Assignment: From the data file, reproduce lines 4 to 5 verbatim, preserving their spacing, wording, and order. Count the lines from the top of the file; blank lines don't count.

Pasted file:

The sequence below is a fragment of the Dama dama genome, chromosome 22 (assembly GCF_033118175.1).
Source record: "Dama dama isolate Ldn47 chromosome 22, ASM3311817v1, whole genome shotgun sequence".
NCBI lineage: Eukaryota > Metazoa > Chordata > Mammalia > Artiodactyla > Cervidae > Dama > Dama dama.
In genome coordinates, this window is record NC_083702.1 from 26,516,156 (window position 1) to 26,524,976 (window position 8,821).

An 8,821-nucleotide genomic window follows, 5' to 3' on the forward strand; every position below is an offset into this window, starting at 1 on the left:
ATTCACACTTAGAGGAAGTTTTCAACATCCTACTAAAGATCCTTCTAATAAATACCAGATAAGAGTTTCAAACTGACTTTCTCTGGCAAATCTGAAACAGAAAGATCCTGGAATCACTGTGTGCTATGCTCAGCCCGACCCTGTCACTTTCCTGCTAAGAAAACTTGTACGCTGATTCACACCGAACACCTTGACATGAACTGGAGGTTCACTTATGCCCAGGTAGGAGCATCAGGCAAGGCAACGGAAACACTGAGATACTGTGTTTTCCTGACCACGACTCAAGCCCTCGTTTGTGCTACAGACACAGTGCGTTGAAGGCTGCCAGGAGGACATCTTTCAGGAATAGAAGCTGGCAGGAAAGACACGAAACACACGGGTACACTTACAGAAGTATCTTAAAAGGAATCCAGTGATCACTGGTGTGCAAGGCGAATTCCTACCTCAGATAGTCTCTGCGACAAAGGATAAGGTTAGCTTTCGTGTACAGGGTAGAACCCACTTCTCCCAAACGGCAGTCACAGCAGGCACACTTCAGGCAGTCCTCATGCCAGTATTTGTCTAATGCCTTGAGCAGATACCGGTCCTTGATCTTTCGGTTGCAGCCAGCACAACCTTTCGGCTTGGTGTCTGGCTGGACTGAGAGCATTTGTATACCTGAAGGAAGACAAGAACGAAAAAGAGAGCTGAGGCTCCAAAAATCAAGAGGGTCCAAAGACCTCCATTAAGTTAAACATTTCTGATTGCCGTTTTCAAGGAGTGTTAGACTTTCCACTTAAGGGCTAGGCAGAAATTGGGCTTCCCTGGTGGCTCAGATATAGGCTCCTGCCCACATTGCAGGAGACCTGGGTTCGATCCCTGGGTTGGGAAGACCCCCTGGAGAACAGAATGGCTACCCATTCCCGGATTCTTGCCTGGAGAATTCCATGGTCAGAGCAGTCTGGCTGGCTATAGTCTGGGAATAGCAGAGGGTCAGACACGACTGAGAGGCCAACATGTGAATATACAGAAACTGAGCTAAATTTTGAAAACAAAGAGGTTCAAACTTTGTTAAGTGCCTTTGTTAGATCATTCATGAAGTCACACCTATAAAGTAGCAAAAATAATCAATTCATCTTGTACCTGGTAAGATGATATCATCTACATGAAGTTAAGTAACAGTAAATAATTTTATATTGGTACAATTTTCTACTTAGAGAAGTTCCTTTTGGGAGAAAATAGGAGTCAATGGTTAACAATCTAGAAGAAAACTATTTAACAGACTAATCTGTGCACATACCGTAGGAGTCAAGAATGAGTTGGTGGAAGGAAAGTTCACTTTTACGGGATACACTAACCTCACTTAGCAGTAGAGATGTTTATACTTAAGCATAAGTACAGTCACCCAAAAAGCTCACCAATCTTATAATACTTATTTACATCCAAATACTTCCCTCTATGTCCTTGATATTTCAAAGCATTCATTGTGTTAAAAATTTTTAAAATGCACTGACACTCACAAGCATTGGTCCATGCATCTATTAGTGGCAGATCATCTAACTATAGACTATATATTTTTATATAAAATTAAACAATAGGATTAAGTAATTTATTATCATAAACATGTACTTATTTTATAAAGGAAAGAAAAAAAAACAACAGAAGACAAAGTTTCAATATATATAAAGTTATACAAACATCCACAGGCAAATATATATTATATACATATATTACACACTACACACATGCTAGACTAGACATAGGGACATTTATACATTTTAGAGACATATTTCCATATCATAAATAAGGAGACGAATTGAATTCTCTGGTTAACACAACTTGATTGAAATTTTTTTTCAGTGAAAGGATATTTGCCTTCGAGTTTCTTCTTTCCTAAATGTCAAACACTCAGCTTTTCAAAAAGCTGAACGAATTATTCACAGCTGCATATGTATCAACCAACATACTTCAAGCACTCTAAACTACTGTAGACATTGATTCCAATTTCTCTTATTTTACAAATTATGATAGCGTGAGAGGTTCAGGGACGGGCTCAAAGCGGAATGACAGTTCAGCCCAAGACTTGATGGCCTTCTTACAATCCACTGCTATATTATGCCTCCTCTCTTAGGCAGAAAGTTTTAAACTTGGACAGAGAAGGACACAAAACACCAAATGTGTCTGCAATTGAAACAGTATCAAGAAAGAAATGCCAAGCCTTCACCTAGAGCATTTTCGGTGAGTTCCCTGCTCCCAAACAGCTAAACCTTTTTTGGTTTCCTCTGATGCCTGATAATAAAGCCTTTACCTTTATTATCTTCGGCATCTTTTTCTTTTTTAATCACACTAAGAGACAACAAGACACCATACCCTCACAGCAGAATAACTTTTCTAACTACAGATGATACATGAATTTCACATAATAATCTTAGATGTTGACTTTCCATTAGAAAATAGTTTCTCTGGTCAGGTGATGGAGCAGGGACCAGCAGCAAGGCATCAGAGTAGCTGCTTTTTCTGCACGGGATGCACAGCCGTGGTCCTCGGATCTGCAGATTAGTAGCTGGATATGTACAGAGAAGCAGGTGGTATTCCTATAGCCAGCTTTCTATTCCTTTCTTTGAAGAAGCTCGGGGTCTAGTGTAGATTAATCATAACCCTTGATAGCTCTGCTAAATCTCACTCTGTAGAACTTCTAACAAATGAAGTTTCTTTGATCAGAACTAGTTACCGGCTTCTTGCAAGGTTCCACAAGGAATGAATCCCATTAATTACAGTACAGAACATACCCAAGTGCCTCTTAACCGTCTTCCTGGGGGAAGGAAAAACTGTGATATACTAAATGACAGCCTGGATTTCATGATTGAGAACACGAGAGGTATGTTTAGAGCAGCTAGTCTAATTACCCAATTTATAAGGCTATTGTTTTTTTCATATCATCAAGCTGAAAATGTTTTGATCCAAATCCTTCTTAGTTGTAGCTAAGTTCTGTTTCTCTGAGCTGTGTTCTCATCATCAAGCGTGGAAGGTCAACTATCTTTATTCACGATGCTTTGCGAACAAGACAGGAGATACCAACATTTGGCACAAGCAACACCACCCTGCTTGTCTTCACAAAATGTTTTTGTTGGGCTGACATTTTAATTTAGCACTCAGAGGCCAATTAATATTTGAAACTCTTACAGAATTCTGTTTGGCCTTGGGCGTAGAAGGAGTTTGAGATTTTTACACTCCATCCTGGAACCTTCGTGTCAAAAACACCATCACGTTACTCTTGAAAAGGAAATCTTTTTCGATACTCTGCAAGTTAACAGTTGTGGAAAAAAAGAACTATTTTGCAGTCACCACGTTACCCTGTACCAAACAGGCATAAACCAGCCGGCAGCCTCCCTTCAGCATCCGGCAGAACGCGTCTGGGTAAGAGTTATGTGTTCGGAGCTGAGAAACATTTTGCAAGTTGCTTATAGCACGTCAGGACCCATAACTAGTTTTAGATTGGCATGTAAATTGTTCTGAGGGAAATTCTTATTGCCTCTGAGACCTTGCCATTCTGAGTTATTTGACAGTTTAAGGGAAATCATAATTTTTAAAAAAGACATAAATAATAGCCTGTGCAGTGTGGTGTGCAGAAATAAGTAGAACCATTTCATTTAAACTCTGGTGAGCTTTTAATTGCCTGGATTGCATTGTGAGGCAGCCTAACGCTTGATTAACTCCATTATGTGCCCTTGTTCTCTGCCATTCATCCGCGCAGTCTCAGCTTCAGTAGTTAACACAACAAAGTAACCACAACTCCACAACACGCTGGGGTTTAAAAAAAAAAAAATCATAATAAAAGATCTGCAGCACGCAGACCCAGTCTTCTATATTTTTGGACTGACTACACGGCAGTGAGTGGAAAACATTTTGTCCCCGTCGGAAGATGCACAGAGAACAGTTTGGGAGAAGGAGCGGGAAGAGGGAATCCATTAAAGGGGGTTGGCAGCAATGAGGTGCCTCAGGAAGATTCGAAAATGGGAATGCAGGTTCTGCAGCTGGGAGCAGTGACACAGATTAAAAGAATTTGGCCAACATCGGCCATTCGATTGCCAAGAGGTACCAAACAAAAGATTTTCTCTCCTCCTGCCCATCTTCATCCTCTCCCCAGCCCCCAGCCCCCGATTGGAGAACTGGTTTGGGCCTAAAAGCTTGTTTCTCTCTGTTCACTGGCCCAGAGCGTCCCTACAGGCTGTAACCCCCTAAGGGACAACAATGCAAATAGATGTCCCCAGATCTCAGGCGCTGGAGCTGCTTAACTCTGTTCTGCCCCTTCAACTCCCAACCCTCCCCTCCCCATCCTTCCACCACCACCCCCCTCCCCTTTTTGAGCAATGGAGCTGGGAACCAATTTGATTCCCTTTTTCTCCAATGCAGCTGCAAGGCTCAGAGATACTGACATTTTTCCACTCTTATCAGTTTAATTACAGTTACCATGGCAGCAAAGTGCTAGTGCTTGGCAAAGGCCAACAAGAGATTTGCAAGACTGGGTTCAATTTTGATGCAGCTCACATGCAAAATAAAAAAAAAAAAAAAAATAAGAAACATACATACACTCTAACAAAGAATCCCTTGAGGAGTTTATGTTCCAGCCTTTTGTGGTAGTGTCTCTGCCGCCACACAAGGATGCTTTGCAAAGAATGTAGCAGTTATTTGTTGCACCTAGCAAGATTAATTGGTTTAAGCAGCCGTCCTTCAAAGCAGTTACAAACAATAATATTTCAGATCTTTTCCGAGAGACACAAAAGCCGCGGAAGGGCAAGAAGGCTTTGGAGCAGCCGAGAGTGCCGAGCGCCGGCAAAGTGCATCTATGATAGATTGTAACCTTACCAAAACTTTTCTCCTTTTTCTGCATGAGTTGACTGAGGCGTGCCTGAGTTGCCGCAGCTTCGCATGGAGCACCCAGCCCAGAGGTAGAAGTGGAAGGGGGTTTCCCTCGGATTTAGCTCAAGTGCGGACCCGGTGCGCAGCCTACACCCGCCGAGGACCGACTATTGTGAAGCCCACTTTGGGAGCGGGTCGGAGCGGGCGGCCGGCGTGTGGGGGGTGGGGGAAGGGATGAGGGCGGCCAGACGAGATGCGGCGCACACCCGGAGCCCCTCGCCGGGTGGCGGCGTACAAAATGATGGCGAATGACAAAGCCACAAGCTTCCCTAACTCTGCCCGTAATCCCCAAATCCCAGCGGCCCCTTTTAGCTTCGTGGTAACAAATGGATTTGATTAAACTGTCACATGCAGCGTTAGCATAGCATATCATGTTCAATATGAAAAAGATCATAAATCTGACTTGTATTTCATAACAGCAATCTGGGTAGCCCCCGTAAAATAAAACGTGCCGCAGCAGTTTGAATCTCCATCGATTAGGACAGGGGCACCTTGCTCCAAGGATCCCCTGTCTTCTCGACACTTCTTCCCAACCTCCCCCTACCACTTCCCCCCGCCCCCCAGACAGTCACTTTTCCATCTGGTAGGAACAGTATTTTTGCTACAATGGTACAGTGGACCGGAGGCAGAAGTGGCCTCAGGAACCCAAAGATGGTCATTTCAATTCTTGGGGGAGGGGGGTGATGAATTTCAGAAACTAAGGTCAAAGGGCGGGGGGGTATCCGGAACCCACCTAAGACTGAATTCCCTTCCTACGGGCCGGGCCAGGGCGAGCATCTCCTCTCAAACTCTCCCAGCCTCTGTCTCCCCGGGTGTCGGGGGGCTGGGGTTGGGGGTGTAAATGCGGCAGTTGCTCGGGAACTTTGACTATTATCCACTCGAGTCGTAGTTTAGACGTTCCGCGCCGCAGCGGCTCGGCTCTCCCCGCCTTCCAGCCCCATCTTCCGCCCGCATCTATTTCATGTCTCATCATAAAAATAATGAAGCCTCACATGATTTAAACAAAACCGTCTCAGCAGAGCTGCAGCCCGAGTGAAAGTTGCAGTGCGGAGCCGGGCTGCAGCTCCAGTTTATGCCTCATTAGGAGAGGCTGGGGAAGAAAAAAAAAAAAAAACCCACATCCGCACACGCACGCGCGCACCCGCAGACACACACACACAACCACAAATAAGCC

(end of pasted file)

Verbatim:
In genome coordinates, this window is record NC_083702.1 from 26,516,156 (window position 1) to 26,524,976 (window position 8,821).

An 8,821-nucleotide genomic window follows, 5' to 3' on the forward strand; every position below is an offset into this window, starting at 1 on the left: